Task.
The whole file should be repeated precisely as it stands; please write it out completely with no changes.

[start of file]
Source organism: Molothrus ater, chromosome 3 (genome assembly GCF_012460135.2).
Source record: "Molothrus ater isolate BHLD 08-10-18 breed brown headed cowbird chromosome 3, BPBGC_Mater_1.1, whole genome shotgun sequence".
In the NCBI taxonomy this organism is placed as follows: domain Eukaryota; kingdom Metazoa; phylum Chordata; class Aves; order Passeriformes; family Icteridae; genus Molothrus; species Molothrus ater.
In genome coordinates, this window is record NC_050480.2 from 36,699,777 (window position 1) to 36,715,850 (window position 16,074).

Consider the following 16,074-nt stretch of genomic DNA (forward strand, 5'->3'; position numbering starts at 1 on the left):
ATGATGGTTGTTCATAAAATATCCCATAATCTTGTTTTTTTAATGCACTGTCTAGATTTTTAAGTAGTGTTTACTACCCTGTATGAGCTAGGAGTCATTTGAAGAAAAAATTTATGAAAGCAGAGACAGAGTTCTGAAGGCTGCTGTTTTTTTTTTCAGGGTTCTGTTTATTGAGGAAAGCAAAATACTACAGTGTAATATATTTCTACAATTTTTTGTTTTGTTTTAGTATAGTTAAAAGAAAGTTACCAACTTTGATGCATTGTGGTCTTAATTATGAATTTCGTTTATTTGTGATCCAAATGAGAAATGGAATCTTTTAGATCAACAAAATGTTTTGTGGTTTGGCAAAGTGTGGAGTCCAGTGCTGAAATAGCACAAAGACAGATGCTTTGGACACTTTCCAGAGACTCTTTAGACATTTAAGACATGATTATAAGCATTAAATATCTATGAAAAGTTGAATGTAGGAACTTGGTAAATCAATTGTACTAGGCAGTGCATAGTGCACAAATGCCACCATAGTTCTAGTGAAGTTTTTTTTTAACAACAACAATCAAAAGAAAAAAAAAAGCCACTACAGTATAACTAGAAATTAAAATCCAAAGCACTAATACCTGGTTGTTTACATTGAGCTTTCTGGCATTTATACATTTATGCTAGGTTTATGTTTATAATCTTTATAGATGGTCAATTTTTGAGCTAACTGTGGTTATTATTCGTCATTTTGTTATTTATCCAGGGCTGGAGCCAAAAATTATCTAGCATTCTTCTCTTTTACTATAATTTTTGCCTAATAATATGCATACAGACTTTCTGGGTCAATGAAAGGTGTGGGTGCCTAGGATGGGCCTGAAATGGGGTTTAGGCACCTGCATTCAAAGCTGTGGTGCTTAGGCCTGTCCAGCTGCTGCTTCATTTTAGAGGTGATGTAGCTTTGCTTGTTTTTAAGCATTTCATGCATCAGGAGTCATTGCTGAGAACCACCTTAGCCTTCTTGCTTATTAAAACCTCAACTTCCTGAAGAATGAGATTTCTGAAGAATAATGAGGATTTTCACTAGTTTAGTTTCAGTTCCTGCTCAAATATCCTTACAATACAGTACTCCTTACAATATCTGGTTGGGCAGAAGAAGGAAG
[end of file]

Source organism: Molothrus ater, chromosome 3 (genome assembly GCF_012460135.2).
Source record: "Molothrus ater isolate BHLD 08-10-18 breed brown headed cowbird chromosome 3, BPBGC_Mater_1.1, whole genome shotgun sequence".
In the NCBI taxonomy this organism is placed as follows: domain Eukaryota; kingdom Metazoa; phylum Chordata; class Aves; order Passeriformes; family Icteridae; genus Molothrus; species Molothrus ater.
In genome coordinates, this window is record NC_050480.2 from 36,699,777 (window position 1) to 36,715,850 (window position 16,074).

Consider the following 16,074-nt stretch of genomic DNA (forward strand, 5'->3'; position numbering starts at 1 on the left):
ATGATGGTTGTTCATAAAATATCCCATAATCTTGTTTTTTTAATGCACTGTCTAGATTTTTAAGTAGTGTTTACTACCCTGTATGAGCTAGGAGTCATTTGAAGAAAAAATTTATGAAAGCAGAGACAGAGTTCTGAAGGCTGCTGTTTTTTTTTTCAGGGTTCTGTTTATTGAGGAAAGCAAAATACTACAGTGTAATATATTTCTACAATTTTTTGTTTTGTTTTAGTATAGTTAAAAGAAAGTTACCAACTTTGATGCATTGTGGTCTTAATTATGAATTTCGTTTATTTGTGATCCAAATGAGAAATGGAATCTTTTAGATCAACAAAATGTTTTGTGGTTTGGCAAAGTGTGGAGTCCAGTGCTGAAATAGCACAAAGACAGATGCTTTGGACACTTTCCAGAGACTCTTTAGACATTTAAGACATGATTATAAGCATTAAATATCTATGAAAAGTTGAATGTAGGAACTTGGTAAATCAATTGTACTAGGCAGTGCATAGTGCACAAATGCCACCATAGTTCTAGTGAAGTTTTTTTTTAACAACAACAATCAAAAGAAAAAAAAAAGCCACTACAGTATAACTAGAAATTAAAATCCAAAGCACTAATACCTGGTTGTTTACATTGAGCTTTCTGGCATTTATACATTTATGCTAGGTTTATGTTTATAATCTTTATAGATGGTCAATTTTTGAGCTAACTGTGGTTATTATTCGTCATTTTGTTATTTATCCAGGGCTGGAGCCAAAAATTATCTAGCATTCTTCTCTTTTACTATAATTTTTGCCTAATAATATGCATACAGACTTTCTGGGTCAATGAAAGGTGTGGGTGCCTAGGATGGGCCTGAAATGGGGTTTAGGCACCTGCATTCAAAGCTGTGGTGCTTAGGCCTGTCCAGCTGCTGCTTCATTTTAGAGGTGATGTAGCTTTGCTTGTTTTTAAGCATTTCATGCATCAGGAGTCATTGCTGAGAACCACCTTAGCCTTCTTGCTTATTAAAACCTCAACTTCCTGAAGAATGAGATTTCTGAAGAATAATGAGGATTTTCACTAGTTTAGTTTCAGTTCCTGCTCAAATATCCTTACAATACAGTACTCCTTACAATATCTGGTTGGGCAGAAGAAGGAAG